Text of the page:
Sophia's transformation from a starry-eyed innocent to a frightened and confused product of her bigoted small-town upbringing is devastating to watch. In an instant her eyes lose their glow and take on a terror that vividly reveals her inner turmoil. Fields' pained response is equally harrowing. When he sings of his profound loss in "This Nearly Was Mine," his agony reverberates throughout the theater. His rich and potent bass penetrates so deeply that the audience is left breathless with empathy.
Earlier Fields enchants both Nellie and everyone at The Playhouse with his glorious rendition of "Some Enchanted Evening." When he first sings it, Fields makes the song a tender, passionate and even sensual declaration of love and courtship. With his reprise he infuses it with something even deeper – an unwavering determination and strength that reveals de Becque's reawakened simmering need for something untainted and beautiful in his life. On his final lyric, "never let her go," his conviction rises to a crescendo with each insistent note. The emotional impact is, quite simply, shattering.
The supporting cast is also uniformly strong. Christopher Johnstone as Marine Lt. Joseph Cable brings a magnificent voice – and a not often seen likability – to the preppy from Princeton whose love for the beautiful Tonkinese girl Liat (the delicate and lovely Hsin-Yu Liao) tears at his own deep-seeded prejudices. When he sings "Younger than Springtime" to Liat, his cool reserve melts into a pool of pure adoration. But when his racist fears win out over his love, he sings "You've Got to Be Carefully Taught" with a biting irony that criticizes his family's narrow perspective as well as his own.
As Liat's profiteering mother Bloody Mary, a pragmatic but also hopeful woman who would even prostitute her own daughter to secure a better life for themselves, Christine Toy Johnson is a charismatic, conniving survivor. She cavorts mischievously with the sailors who pay far too much for her grass skirts and shrunKen Heads, but she also reveals the dreamer in her scenes with Lt. Cable. Her song of seduction, "Bali Ha'i," is a nice blend of romance and exotic allure, while "Happy Talk" is a wonderfully understated attempt to convince the lieutenant to stay and get to know Liat more deeply. She represents the tragic toll that war takes on local inhabitants when super powers invade and destroy their neutral paradise.
The American counterpart to the scheming Bloody Mary is the Navy's entrepreneurial wheeler dealer Luther Billis (Ben Crawford). Always looking to make a buck, but also the island's unintentional morale officer, Billis is a lothario when it comes to women but clearly has a soft spot for Nellie's unassuming charms. Crawford makes his Billis gruff on the outside but lets his tenderness for Nellie peek through whenever she is near. He also infuses the male ensemble with tremendous energy, helping to make "Nothing like a Dame" and "Honey Bun" legitimate showstoppers.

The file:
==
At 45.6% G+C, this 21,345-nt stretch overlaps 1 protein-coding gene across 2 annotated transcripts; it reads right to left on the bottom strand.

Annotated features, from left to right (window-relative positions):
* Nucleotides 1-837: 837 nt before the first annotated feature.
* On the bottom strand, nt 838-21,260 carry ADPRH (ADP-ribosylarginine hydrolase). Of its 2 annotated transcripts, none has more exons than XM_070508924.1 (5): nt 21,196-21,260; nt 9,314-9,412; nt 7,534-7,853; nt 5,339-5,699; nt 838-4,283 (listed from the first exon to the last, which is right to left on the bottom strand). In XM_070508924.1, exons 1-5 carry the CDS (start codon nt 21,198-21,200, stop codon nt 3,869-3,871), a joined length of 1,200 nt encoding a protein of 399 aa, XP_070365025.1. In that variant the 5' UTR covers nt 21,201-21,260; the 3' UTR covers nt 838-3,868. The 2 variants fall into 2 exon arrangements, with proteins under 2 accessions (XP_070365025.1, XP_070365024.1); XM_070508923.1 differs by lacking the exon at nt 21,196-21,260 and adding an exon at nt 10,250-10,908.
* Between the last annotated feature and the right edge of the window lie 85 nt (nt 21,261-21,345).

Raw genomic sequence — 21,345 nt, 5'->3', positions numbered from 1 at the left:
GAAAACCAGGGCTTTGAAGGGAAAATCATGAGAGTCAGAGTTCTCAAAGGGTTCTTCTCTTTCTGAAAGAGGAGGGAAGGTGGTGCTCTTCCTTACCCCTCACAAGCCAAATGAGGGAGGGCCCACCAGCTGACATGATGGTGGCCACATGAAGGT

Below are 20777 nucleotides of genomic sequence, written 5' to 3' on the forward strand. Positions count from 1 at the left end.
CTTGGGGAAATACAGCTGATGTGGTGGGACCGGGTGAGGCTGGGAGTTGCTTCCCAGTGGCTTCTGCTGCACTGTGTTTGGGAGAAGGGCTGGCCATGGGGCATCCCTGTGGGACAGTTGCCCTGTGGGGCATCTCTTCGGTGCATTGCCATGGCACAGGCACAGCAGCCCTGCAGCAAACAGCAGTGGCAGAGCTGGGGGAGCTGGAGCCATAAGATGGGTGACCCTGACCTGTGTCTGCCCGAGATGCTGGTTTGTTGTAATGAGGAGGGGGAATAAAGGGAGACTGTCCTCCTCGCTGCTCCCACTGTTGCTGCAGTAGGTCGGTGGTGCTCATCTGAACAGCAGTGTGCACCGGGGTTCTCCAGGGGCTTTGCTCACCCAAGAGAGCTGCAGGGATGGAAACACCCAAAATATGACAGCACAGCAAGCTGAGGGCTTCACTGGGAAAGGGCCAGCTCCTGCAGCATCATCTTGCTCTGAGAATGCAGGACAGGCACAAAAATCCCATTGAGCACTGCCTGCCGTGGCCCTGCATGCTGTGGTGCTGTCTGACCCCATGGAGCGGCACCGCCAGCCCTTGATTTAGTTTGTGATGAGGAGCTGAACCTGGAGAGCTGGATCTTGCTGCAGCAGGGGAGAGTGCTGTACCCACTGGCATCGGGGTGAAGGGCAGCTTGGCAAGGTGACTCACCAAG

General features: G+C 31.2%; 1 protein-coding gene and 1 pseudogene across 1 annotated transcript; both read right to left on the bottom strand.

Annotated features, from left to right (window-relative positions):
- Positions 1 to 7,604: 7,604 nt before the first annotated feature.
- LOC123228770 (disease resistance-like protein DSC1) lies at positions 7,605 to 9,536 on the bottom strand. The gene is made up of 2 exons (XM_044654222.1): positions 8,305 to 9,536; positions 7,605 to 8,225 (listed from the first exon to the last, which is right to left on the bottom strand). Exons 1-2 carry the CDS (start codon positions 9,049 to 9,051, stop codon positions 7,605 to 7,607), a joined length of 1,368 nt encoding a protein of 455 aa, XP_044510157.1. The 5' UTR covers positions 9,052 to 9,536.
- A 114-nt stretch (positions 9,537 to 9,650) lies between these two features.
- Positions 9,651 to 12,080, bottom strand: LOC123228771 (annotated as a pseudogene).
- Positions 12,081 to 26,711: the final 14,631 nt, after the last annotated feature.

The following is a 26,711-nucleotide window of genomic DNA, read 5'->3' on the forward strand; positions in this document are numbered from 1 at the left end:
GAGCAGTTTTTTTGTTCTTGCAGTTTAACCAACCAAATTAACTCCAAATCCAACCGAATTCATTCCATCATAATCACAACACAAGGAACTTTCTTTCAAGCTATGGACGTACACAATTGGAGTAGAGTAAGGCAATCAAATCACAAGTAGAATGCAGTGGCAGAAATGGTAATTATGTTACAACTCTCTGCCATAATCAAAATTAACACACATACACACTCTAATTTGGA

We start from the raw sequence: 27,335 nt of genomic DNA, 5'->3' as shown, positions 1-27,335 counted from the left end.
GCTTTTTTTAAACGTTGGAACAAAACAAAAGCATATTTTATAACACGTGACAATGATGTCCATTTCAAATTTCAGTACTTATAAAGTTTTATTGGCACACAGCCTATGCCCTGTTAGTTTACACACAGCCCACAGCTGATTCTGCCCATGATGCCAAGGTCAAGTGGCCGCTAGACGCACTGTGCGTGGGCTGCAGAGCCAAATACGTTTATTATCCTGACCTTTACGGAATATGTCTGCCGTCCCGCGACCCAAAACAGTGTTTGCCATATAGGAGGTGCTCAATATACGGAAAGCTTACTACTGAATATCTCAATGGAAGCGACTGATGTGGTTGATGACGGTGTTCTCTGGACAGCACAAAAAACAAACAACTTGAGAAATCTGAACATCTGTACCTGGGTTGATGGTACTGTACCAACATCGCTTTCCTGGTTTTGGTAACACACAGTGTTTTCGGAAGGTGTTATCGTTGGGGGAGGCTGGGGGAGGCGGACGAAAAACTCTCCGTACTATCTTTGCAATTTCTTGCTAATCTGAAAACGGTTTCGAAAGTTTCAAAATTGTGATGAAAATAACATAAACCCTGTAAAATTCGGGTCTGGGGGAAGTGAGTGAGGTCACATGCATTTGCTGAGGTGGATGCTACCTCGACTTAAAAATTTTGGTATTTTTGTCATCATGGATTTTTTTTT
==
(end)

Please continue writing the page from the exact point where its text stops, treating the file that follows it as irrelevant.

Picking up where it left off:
Joe Coots and Anthony Christian Daniel are lots of fun as Billis's Mutt and Jeff sidekicks Stewpot and the Professor. They are hilarious in their little drag reprise of "Bali Ha'i." John Bolger and Robert Ierardi bring impressive military gravitas to their roles as Captain Brackett and Commander Harbison. They (and director Shaun Kerrison) mercifully avoid turning serious naval officers into either overblown stereotypes or comic buffoons. Their balance between stern and human is just right.
Finally, there is the music – and music director Ken Clifton and his 10-piece orchestra are divine. Sounding like twice as many instruments (onstage behind a scrim), the orchestra sets the tone immediately during the overture. Notes swell and ebb like waves in the Pacific, enticing and intoxicating the listener. With each and every song, the orchestra adds a thrilling emotional dimension. Rodgers and Hammerstein would be very pleased.
Even if you've seen South Pacific before, this Ogunquit production is worth seeing again. The cast is sensational, and the impact is long lasting. You may never view this classic piece of American musical theater quite the same again. It's that good.
Photos courtesy of Ogunquit Playhouse: The company of South Pacific; Jennie Sophia as Nellie Forbush; Branch Fields as Emile de Becque with Jennie Sophia; Christine Toy Johnson as Bloody Mary with the ensemble; Christopher Johnstone as Lt. Joseph Cable and Hsin-Yu Liao as Liat